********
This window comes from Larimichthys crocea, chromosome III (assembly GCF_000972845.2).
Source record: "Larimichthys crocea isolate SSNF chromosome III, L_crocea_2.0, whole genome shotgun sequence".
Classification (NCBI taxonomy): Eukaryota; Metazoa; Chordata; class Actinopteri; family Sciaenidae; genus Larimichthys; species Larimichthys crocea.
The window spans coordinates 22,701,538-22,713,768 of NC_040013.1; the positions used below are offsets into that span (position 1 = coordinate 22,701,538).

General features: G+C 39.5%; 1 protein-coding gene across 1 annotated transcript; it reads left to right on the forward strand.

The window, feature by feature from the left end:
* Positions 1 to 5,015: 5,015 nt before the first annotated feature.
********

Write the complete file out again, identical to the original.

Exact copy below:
This window comes from Larimichthys crocea, chromosome III (assembly GCF_000972845.2).
Source record: "Larimichthys crocea isolate SSNF chromosome III, L_crocea_2.0, whole genome shotgun sequence".
Classification (NCBI taxonomy): Eukaryota; Metazoa; Chordata; class Actinopteri; family Sciaenidae; genus Larimichthys; species Larimichthys crocea.
The window spans coordinates 22,701,538-22,713,768 of NC_040013.1; the positions used below are offsets into that span (position 1 = coordinate 22,701,538).

General features: G+C 39.5%; 1 protein-coding gene across 1 annotated transcript; it reads left to right on the forward strand.

The window, feature by feature from the left end:
* Positions 1 to 5,015: 5,015 nt before the first annotated feature.